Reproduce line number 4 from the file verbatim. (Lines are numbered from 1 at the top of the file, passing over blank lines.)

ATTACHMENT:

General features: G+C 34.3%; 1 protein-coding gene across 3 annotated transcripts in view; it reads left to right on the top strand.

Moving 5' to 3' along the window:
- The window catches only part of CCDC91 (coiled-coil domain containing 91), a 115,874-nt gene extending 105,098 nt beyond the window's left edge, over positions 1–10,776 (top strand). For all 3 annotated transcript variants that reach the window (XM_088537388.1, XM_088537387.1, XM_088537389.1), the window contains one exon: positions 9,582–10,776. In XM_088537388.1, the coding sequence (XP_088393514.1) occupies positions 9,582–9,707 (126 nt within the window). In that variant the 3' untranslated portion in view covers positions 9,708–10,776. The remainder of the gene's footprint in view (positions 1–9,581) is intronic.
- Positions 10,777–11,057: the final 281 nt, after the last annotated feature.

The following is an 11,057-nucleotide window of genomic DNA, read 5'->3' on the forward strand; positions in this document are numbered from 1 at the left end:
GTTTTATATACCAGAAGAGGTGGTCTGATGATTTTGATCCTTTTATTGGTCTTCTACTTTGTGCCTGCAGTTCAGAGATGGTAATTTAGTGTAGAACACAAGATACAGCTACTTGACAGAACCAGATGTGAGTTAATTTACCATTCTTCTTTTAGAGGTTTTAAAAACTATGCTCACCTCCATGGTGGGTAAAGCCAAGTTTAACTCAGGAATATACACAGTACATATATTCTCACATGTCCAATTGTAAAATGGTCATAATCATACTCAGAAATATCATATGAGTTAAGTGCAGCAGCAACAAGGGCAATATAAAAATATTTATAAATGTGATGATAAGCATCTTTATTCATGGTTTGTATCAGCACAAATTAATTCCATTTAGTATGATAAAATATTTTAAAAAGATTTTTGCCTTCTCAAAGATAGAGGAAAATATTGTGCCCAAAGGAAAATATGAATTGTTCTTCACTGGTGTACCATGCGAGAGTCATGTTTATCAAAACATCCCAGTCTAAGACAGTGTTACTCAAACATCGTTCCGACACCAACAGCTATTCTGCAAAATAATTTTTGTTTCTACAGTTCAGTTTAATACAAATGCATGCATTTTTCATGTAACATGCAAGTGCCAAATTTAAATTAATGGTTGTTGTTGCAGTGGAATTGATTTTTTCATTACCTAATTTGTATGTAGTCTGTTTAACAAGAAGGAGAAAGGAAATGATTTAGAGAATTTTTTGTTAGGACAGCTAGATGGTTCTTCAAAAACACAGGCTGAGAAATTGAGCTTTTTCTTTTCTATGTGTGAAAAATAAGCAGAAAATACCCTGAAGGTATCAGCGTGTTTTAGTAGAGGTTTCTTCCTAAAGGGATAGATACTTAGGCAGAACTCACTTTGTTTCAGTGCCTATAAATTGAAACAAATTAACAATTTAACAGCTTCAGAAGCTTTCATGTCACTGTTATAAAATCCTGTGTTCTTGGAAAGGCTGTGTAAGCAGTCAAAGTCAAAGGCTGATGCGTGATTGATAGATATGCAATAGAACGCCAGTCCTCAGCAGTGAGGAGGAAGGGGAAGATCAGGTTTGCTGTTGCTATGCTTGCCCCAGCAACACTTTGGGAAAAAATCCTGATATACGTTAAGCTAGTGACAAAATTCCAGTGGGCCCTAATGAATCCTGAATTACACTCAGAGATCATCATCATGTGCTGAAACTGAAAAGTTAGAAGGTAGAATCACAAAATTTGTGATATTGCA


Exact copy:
- Positions 10,777–11,057: the final 281 nt, after the last annotated feature.